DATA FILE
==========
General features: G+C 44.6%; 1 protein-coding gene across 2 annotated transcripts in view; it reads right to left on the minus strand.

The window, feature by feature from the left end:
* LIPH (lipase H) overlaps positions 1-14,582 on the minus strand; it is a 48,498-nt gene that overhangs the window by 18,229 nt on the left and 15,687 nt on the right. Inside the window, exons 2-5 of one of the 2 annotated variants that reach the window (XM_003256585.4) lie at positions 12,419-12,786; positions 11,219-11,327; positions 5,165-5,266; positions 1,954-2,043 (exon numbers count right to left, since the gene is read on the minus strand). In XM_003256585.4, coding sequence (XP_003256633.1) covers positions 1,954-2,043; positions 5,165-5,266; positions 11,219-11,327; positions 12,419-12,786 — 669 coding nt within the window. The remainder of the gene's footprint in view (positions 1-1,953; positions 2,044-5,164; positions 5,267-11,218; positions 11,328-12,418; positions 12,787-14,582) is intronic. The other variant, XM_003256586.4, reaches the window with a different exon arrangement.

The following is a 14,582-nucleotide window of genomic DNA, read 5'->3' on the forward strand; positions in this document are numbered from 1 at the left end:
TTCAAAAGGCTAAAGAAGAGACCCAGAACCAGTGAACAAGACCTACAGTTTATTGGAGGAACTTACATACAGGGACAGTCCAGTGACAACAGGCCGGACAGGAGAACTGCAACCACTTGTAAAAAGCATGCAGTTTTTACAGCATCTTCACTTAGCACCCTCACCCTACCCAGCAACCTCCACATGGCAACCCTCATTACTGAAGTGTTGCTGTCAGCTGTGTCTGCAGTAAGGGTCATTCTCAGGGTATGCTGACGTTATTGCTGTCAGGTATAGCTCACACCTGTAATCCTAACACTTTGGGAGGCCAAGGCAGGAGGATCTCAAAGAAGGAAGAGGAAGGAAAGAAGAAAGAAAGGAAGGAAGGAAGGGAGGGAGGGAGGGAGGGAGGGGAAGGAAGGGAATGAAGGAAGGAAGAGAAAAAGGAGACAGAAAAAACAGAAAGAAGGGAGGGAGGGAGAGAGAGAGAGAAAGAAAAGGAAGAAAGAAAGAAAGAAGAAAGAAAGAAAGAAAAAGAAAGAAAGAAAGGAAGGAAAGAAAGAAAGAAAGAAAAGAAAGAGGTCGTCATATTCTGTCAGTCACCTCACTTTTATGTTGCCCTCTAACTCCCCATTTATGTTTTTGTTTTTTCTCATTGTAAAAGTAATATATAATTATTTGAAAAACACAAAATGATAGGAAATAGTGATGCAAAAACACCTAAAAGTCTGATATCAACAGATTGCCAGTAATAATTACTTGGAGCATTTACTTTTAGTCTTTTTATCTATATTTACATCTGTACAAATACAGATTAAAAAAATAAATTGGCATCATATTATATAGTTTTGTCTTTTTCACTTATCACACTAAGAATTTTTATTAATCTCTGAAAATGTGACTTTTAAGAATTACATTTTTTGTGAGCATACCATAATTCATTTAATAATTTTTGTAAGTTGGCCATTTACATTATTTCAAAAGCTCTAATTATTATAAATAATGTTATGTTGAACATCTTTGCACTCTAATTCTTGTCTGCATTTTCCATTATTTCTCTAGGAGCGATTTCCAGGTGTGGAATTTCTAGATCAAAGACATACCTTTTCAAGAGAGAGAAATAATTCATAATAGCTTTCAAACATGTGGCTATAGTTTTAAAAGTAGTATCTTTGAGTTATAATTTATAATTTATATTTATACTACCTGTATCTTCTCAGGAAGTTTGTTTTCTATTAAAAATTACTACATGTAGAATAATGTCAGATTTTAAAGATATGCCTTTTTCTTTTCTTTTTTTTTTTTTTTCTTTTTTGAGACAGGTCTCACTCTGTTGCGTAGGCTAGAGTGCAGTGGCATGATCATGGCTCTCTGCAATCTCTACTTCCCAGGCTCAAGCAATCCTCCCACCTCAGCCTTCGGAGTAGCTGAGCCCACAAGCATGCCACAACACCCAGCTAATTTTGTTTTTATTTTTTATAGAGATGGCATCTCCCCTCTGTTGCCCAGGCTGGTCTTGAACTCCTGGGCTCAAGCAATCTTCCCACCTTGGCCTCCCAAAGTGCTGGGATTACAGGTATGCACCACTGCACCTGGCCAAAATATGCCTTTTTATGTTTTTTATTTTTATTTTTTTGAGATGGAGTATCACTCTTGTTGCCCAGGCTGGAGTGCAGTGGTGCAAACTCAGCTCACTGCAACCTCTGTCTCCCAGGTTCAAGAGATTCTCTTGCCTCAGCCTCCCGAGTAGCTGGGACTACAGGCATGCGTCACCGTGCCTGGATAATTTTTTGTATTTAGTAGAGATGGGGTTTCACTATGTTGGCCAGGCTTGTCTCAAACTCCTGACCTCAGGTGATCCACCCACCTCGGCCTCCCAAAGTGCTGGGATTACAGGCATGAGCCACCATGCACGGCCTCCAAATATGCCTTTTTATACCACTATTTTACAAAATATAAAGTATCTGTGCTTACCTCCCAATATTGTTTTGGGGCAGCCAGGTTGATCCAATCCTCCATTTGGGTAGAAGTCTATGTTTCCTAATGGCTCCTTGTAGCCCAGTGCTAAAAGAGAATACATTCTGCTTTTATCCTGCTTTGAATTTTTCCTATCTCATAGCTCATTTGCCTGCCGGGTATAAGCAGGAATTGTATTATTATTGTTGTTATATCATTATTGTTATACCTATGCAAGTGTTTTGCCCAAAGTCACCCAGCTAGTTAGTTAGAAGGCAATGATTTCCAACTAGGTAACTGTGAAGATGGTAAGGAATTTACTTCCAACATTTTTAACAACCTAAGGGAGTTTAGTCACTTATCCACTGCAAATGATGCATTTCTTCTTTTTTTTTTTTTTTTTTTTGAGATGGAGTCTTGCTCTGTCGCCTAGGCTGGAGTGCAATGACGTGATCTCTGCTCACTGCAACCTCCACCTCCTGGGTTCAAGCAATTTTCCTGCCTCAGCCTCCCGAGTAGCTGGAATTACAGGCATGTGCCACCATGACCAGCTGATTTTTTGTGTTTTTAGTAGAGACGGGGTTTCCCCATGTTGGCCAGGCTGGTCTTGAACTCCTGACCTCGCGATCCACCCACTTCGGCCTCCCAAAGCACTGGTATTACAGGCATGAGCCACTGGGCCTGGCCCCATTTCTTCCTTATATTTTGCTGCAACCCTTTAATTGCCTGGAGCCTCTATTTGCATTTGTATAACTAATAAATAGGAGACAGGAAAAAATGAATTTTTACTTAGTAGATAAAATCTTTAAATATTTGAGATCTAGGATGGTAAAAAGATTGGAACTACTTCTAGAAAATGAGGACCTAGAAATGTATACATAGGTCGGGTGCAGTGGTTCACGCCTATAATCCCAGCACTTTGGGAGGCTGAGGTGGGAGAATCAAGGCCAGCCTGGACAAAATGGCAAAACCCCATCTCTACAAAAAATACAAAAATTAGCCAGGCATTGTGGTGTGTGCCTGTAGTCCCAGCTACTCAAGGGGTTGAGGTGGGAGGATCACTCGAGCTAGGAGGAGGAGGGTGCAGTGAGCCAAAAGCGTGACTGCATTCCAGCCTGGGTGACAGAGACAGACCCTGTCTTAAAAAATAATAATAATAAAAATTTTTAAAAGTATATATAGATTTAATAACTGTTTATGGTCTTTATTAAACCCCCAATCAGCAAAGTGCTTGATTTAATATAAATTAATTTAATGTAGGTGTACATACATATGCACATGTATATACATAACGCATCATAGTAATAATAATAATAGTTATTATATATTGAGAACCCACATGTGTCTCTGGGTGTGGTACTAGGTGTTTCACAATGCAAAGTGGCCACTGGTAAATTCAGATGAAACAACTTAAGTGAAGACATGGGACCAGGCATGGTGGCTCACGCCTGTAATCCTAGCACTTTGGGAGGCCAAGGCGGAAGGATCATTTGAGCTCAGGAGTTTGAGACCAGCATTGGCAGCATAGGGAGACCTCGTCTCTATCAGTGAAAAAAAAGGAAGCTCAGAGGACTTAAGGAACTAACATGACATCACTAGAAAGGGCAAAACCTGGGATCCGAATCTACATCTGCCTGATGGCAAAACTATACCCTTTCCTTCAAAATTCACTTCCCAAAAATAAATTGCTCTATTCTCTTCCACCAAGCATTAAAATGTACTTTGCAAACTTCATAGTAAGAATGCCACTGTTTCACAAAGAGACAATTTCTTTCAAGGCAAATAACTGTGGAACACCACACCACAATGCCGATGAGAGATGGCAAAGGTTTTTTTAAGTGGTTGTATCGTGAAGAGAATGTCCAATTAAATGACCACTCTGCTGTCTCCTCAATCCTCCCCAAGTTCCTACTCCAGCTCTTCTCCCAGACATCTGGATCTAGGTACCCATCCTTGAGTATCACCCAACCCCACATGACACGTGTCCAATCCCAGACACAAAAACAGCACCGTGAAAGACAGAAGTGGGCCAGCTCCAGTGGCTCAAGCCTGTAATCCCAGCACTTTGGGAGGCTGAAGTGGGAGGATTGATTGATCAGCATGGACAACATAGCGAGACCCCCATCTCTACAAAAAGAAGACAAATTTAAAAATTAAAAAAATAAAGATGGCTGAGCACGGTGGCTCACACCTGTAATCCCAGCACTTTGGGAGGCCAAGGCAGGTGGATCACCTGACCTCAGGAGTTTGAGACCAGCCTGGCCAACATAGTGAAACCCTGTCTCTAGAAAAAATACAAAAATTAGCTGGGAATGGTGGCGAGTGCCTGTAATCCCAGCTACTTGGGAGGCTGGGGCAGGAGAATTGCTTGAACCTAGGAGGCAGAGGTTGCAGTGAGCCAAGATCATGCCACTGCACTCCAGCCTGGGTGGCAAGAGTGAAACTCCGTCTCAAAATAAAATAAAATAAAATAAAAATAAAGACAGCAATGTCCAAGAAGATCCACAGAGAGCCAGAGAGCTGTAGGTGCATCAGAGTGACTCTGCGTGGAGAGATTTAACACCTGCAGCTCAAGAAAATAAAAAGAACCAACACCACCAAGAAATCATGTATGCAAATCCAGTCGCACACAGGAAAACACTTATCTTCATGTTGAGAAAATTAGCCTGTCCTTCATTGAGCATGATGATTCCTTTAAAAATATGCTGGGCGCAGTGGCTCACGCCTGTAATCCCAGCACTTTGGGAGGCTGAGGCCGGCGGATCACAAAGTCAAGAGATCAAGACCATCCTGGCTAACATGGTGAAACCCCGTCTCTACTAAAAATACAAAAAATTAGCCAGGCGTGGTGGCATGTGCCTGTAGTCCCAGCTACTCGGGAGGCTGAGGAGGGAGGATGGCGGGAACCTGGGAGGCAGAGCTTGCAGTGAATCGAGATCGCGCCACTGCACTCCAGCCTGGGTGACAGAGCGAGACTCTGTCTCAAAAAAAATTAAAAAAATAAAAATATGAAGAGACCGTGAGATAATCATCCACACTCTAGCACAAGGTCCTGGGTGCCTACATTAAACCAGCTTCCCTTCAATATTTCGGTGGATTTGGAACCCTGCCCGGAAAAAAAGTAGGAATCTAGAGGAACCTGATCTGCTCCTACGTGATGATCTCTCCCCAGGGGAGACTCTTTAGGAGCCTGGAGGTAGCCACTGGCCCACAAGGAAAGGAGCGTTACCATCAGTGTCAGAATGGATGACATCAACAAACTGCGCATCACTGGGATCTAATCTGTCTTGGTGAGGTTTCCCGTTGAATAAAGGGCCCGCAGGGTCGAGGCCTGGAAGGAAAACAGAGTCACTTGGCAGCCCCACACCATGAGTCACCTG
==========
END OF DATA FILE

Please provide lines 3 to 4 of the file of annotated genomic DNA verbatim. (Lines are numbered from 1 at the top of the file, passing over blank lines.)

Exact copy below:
* LIPH (lipase H) overlaps positions 1-14,582 on the minus strand; it is a 48,498-nt gene that overhangs the window by 18,229 nt on the left and 15,687 nt on the right. Inside the window, exons 2-5 of one of the 2 annotated variants that reach the window (XM_003256585.4) lie at positions 12,419-12,786; positions 11,219-11,327; positions 5,165-5,266; positions 1,954-2,043 (exon numbers count right to left, since the gene is read on the minus strand). In XM_003256585.4, coding sequence (XP_003256633.1) covers positions 1,954-2,043; positions 5,165-5,266; positions 11,219-11,327; positions 12,419-12,786 — 669 coding nt within the window. The remainder of the gene's footprint in view (positions 1-1,953; positions 2,044-5,164; positions 5,267-11,218; positions 11,328-12,418; positions 12,787-14,582) is intronic. The other variant, XM_003256586.4, reaches the window with a different exon arrangement.

The following is a 14,582-nucleotide window of genomic DNA, read 5'->3' on the forward strand; positions in this document are numbered from 1 at the left end: